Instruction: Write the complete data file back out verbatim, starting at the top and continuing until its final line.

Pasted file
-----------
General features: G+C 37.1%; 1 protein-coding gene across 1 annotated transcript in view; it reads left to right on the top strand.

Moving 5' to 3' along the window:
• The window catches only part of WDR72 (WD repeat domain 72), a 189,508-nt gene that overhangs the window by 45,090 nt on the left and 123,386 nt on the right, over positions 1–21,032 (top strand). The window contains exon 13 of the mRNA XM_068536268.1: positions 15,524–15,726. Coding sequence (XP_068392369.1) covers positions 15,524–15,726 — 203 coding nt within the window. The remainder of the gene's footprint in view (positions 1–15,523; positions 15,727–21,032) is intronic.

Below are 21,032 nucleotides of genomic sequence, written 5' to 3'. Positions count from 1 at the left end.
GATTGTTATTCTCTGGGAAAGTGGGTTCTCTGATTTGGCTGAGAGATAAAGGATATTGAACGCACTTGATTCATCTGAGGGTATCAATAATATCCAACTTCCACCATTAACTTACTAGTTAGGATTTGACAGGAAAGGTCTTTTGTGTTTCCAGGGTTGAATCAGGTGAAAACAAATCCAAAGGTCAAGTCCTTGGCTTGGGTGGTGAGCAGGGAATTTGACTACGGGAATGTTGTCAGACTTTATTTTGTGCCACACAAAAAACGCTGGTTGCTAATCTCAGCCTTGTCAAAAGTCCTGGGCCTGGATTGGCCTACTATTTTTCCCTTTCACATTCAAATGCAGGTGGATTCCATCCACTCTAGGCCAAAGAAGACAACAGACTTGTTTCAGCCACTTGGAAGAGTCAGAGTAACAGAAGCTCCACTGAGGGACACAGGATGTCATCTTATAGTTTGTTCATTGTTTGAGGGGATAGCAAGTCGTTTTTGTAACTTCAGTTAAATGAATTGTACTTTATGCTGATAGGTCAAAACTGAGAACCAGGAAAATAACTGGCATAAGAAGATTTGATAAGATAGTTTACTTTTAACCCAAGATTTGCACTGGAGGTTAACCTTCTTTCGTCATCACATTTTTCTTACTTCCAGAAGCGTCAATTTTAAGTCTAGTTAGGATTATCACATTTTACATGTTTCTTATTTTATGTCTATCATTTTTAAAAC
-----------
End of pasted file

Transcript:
General features: G+C 37.1%; 1 protein-coding gene across 1 annotated transcript in view; it reads left to right on the top strand.

Moving 5' to 3' along the window:
• The window catches only part of WDR72 (WD repeat domain 72), a 189,508-nt gene that overhangs the window by 45,090 nt on the left and 123,386 nt on the right, over positions 1–21,032 (top strand). The window contains exon 13 of the mRNA XM_068536268.1: positions 15,524–15,726. Coding sequence (XP_068392369.1) covers positions 15,524–15,726 — 203 coding nt within the window. The remainder of the gene's footprint in view (positions 1–15,523; positions 15,727–21,032) is intronic.

Below are 21,032 nucleotides of genomic sequence, written 5' to 3'. Positions count from 1 at the left end.
GATTGTTATTCTCTGGGAAAGTGGGTTCTCTGATTTGGCTGAGAGATAAAGGATATTGAACGCACTTGATTCATCTGAGGGTATCAATAATATCCAACTTCCACCATTAACTTACTAGTTAGGATTTGACAGGAAAGGTCTTTTGTGTTTCCAGGGTTGAATCAGGTGAAAACAAATCCAAAGGTCAAGTCCTTGGCTTGGGTGGTGAGCAGGGAATTTGACTACGGGAATGTTGTCAGACTTTATTTTGTGCCACACAAAAAACGCTGGTTGCTAATCTCAGCCTTGTCAAAAGTCCTGGGCCTGGATTGGCCTACTATTTTTCCCTTTCACATTCAAATGCAGGTGGATTCCATCCACTCTAGGCCAAAGAAGACAACAGACTTGTTTCAGCCACTTGGAAGAGTCAGAGTAACAGAAGCTCCACTGAGGGACACAGGATGTCATCTTATAGTTTGTTCATTGTTTGAGGGGATAGCAAGTCGTTTTTGTAACTTCAGTTAAATGAATTGTACTTTATGCTGATAGGTCAAAACTGAGAACCAGGAAAATAACTGGCATAAGAAGATTTGATAAGATAGTTTACTTTTAACCCAAGATTTGCACTGGAGGTTAACCTTCTTTCGTCATCACATTTTTCTTACTTCCAGAAGCGTCAATTTTAAGTCTAGTTAGGATTATCACATTTTACATGTTTCTTATTTTATGTCTATCATTTTTAAAAC